Even quite pleasant and well-mannered gentlemen like Mr. Clive Davidson from Haslemere in Surrey enjoyed writing cheeky and sarcastic poems during the Poetry Masterclass on Sunday 13th of March.
Davidson was one of around 30 participants at the ‘How to Write Contemporary Poetry’ Masterclass during London Book Fair at the commodious venue of the Olympia conference centre. The well-known poets Fleur Adcock, Christopher Reid and Sophie Hannah shared their experience and expertise with Daisy Goodwin chairing the event.
One of the issues discussed during the day was how to move poetry from the private to the public sphere. How do you turn those personal scribbles or thoughts into poetry accessible to other people than yourself? Adcock emphasised the importance of discussing your writing with others. – Creative writing courses can be a good place to you can find out if you are writing meaningless, mysterious ramble.
When sharing and discussing writings with others, one also gets the opportunity to view one’s poetry from the outside, which can be quite healthy – something Hannah has experienced in the past, when she joined a writing course. I wrote “serious” poems, because I thought that’s what poets do, she said. At one point during the course Hannah had an assignment for which she ended up writing a heavy, stodgy poem about a dead sheep, and several sarcastic ones about her ex-boyfriend. The latter were the poems she was the most satisfied with, but the first was the one she thought was how poetry ‘should be’. It turned out that both her lecturer and the other students preferred the sarcastic ones, and Hannah started thinking it was about time to challenge her deadlocked view of what poetry ‘should be’.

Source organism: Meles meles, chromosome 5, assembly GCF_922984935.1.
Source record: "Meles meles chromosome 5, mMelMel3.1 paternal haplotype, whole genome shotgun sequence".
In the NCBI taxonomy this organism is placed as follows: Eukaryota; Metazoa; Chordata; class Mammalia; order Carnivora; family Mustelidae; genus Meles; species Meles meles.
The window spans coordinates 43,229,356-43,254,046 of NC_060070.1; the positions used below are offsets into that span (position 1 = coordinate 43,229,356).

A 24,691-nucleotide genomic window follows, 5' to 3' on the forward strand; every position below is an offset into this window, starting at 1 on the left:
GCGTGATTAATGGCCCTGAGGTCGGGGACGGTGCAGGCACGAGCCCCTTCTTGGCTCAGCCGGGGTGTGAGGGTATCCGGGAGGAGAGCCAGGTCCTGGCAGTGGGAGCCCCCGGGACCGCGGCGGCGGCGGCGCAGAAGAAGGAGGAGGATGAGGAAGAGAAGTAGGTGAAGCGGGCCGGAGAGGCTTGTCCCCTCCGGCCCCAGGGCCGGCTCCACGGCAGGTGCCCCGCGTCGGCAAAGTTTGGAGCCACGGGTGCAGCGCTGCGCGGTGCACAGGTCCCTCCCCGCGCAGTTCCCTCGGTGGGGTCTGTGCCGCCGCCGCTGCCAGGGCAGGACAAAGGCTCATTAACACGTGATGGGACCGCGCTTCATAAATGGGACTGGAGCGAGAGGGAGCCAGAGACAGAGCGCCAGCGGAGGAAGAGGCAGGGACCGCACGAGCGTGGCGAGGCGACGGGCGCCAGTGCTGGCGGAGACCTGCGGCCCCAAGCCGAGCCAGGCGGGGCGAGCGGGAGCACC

The first hurdle for getting published is writing good poetry. The second is to have a poetic voice or persona with the communicative power to reach the readers, said Hannah. She added that aspiring poets shouldn’t try to write in the style of poets they admire, rather they should try finding their own voice.
Christopher Reid suggested that the participants shouldn’t have a static view of their own voice as poets. All my books have been different attempts to discover new voices. Most young poets are told they should ‘find their voice, and stick to it’. I’ve preferred to do quite the opposite.
The Masterclass participants were challenged to write a haiku or a sarcastic poem for exercise during the break and share them afterwards. They took up the challenge and returned after the break with inspiring, stimulating and clever poems. One of those who felt brave enough to share his poetry was John Parsons from Leeds, who had written a haiku:
Tell me honestly
what you think, but remember
I have feelings too
For more participants poems that arose from the session, please click on the following links:
Masterclasses during the London Book Fair is an annual venture, and you can already register your interest for next year’s classes by sending an e-mail to firstname.lastname@example.org.
Report by Hadia Tajik
Originally posted with the url: www.englishpen.org/events/reportsonrecentevents/creativewritingmasterclassesat/